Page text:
Omar, the one-eyed, secretive head of the Taliban and an al-Qaida ally, led a bloody insurgency against U.S.-led forces after they toppled him from his rule in Afghanistan in 2001.
Zafar Hashemi, a deputy spokesman for Afghan President Ashraf Ghani, made the announcement at a hastily called news conference Wednesday in the Afghan capital, Kabul.
The Afghan president's and prime minister's offices offered no specifics as to how or when Omar died. The announcement was made as Kabul and the Taliban engage in a second round of peace talks this month.
Last week, Afghan President Ashraf Ghani thanked the reclusive Omar for endorsing the peace talks, which began earlier this month in Pakistan, where they were supervised by U.S. and Chinese representatives.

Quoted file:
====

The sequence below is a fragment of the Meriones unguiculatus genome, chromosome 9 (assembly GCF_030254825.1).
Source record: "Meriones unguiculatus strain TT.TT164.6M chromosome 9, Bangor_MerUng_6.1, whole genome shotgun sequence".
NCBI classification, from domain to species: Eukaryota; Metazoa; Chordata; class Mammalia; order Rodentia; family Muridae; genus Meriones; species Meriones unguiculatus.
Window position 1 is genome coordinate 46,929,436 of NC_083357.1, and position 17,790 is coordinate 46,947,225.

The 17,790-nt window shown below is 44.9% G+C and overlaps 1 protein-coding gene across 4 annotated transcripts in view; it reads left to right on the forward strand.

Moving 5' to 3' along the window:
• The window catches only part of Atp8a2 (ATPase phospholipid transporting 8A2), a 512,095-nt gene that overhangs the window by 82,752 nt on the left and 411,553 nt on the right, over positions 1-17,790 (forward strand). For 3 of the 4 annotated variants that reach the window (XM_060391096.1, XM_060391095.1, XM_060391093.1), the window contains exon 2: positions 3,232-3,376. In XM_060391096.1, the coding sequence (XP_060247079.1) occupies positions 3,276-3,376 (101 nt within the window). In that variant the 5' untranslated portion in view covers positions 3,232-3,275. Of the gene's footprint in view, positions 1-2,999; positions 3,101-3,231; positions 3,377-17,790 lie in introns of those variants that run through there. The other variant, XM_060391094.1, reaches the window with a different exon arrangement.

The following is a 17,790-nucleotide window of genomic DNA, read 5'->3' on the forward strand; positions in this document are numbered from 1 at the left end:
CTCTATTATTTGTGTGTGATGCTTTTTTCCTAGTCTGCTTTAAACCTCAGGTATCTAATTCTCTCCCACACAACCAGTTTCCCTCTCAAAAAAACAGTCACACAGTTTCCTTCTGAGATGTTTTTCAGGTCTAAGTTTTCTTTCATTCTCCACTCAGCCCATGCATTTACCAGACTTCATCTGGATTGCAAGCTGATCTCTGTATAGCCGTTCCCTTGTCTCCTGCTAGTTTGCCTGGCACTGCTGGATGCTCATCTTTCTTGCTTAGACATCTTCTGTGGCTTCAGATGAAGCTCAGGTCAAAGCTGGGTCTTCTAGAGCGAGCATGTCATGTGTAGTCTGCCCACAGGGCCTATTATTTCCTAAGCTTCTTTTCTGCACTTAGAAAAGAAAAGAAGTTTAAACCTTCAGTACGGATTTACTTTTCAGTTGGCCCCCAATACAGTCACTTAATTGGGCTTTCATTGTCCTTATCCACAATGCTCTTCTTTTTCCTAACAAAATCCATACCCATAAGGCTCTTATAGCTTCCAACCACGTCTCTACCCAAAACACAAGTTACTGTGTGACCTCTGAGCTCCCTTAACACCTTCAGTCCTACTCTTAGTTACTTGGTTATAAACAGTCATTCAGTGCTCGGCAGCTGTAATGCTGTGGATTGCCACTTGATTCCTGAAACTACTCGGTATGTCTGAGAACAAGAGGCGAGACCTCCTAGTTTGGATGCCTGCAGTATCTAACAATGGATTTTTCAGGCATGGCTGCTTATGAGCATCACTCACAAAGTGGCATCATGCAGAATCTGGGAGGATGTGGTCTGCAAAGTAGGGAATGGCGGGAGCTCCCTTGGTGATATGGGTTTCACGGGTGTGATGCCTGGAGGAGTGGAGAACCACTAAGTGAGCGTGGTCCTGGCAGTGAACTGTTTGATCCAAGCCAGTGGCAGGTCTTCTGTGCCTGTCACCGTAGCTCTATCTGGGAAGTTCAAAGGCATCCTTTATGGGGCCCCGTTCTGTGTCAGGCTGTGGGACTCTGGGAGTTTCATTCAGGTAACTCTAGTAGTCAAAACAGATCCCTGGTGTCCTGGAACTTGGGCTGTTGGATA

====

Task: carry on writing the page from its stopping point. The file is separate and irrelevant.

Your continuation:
Omar's death could complicate the peace process as it removes a figurehead for the insurgents, who until now have appeared to act collectively but are believed to be split on whether to continue the war or negotiate with Ghani's government. Ending the war has been a main priority for Ghani since he took office last year.
U.S. officials could not immediately confirm Omar's death. The State Department is currently offering a $10 million reward for information leading to him.
ABC News and the Associated Press contributed to this report.